“Elections belong to the people. It’s their decision. If they decide to turn their back on the fire and burn their behinds, then they will just have to sit on their blisters.” Abraham Lincoln
As Phil Murphy said during his campaign, “Across the nation, Republicans have systematically tried to disenfranchise voters – an effort Governor Christie has supported here in New Jersey in an effort to cater to national right-wing special interests.” Murphy and our Legislature are working to remedy that problem.
This week’s Monmouth poll indicated that Murphy’s job approval rating is higher than that of his two predecessors at this time, and his disapproval rating is lower. “Perhaps one reason why Murphy’s overall job rating is so positive,” said poll director Patrick Murray “is because fewer New Jerseyans are paying attention to this new governor than in the past.” He added, “It’s worth noting that turnout in last year’s election was a record low and most voters couldn’t say whether Murphy’s views were in line with the state.“
In the two elections of 2014 and 2016, according to the US Census bureau, NJ, in comparison with other states, had fewer registered voters as a per cent of eligible voters. It also had fewer people who voted, in comparison with others states. Data from the NJ Division of elections during the 2017 gubernatorial election indicates there were 5,703,654 people registered of which 2,198,362 voted – equal to a very low 39% turnout.
Yesterday, amidst a flurry of votes, the Legislature passed a smart reform bill (S481 and A2014) that should increase registration substantially. Under current law, each applicant for a driver’s license or renewal of an existing license is offered an opportunity to simultaneously register to vote. This new bill requires the New Jersey Motor Vehicle Commission to automatically register to vote a person who is eligible to vote, or to automatically update a person’s voter registration. In addition, “Any other State agency that already collects documents that would provide proof of eligibility may implement a procedure for automatic voter registration.” It was passed by the Assembly (50-23-0) and the Senate (24-13) despite strenuous dissent from Republicans. There’s nothing wrong with the traditional ways of registering (left) but things are changing.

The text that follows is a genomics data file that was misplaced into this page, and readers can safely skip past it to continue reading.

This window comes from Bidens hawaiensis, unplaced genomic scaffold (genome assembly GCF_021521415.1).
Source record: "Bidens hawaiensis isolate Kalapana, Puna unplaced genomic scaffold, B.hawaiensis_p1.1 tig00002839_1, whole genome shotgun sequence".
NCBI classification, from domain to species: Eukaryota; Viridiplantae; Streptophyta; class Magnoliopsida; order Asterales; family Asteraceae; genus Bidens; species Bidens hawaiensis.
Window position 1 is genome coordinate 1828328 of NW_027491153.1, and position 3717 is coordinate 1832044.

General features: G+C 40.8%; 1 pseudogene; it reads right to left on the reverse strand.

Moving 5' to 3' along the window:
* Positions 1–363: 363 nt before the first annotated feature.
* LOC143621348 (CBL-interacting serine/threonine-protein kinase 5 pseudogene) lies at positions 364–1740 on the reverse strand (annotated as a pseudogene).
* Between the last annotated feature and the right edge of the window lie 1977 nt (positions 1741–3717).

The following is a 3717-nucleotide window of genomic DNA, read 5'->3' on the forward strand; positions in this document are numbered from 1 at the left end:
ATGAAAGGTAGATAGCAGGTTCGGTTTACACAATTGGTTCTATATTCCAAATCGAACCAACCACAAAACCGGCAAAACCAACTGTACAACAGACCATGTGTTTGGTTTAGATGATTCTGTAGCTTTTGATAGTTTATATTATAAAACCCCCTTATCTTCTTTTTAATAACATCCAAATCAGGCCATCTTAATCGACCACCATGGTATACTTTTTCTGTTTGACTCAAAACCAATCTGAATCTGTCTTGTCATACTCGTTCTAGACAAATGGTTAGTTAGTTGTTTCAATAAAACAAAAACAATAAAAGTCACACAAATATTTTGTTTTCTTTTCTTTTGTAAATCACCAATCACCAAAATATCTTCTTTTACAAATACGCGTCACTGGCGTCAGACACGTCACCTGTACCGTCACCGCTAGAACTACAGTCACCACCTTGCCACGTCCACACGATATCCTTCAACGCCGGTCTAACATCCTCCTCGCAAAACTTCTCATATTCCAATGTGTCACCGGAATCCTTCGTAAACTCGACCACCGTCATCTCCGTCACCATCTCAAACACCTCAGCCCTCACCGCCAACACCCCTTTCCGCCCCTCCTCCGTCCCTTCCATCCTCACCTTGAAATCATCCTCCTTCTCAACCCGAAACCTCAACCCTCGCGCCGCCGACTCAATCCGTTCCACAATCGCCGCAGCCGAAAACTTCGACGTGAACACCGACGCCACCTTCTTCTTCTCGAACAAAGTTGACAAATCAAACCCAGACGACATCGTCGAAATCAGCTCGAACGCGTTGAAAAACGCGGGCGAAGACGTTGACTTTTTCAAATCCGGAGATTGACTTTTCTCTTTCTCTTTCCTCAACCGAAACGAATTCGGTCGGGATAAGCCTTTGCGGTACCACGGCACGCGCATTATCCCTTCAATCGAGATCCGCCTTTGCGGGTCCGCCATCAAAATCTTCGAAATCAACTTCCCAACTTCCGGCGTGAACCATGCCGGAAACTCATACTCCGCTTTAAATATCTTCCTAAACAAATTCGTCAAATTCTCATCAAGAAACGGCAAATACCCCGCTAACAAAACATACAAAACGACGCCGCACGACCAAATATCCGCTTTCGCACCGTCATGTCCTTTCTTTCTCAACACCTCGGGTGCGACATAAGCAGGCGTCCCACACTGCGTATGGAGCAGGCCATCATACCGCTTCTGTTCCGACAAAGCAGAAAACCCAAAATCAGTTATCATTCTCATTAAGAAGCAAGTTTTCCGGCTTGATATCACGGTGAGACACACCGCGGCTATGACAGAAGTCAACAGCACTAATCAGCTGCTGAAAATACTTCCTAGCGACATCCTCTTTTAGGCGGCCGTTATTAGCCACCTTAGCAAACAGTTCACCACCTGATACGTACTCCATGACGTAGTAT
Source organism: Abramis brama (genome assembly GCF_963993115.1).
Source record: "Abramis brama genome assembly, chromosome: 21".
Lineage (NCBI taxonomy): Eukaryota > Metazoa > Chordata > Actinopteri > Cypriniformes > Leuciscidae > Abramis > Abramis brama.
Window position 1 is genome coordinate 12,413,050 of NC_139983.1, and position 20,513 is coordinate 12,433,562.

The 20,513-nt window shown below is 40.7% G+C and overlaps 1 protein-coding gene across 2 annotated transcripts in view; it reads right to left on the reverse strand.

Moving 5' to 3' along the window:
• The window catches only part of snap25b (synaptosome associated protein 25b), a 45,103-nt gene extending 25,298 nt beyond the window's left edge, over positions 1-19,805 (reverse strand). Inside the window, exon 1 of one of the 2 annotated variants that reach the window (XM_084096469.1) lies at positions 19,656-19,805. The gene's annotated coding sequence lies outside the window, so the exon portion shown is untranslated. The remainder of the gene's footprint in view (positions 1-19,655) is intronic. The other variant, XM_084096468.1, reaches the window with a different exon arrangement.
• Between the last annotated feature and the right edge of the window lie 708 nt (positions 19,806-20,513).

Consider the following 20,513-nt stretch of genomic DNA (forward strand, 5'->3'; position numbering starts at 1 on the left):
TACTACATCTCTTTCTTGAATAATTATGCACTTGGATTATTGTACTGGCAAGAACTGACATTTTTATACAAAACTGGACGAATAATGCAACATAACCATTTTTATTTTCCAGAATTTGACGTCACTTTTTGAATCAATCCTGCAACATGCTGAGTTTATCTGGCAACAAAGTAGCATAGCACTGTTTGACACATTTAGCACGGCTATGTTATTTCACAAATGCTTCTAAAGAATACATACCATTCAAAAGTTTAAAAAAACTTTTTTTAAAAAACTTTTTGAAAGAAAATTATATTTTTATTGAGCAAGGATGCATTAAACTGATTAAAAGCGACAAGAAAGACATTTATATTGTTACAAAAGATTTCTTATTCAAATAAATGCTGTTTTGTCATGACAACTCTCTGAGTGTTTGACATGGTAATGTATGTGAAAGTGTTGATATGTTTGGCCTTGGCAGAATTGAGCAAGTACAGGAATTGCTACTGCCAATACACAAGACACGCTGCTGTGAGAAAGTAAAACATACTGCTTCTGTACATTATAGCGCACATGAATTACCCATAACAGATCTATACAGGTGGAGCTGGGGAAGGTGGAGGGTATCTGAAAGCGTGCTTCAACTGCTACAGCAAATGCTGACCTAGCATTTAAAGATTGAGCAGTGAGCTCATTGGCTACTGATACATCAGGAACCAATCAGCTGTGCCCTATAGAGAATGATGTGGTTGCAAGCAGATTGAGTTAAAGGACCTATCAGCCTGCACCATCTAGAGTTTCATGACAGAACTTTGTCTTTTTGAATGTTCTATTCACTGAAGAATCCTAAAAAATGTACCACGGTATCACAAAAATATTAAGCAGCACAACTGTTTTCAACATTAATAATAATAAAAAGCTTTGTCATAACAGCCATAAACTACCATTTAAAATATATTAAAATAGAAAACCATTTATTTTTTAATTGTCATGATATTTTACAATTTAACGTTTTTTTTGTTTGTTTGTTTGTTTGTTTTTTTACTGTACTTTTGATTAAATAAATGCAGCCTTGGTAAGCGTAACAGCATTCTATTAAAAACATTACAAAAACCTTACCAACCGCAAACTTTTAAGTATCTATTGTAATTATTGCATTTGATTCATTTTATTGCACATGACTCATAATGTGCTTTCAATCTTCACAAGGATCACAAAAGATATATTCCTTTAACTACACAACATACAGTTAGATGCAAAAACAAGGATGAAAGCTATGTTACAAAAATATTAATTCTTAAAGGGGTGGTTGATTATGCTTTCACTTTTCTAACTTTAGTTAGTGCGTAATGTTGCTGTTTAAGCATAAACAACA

During his campaign, Murphy urged this automatic voter registration. He also supported:
- On-line voter registration
- Same-day voter registration
- Allowing early voting at selected precincts – easing the burden for working families
- Allowing 17-year-olds to vote in primaries if they will be 18 by election day
Other bills in the Legislature: One would restore voting rights to NJ prisoners and people on parole or probation. Another would requires Secretary of State to establish secure Internet website for online voter registration and authorizes use of digitized signatures from New Jersey Motor Vehicle Commission’s database.
Recent data shows an increase in registered voters particularly among Democrats. Registration data from March 31 2017 to March 31, 2018 indicates that 76,267 more people registered as Democrats, whereas only 35,154 more registered as Republicans. The total increase in all registered people was less impressive – 58,626 – because already registered individuals switched from Unaffiliated or Independent to Democrat or Republican.
It’s good for the candidates when more people leave the Unaffiliated group because the candidates can then focus their efforts on more identifiable individuals in their particular party. However, we still need to register more eligible voters and get them to the polling stations. The above bill and further reforms mentioned above are an excellent start. We want fewer people “just sitting on their blisters.”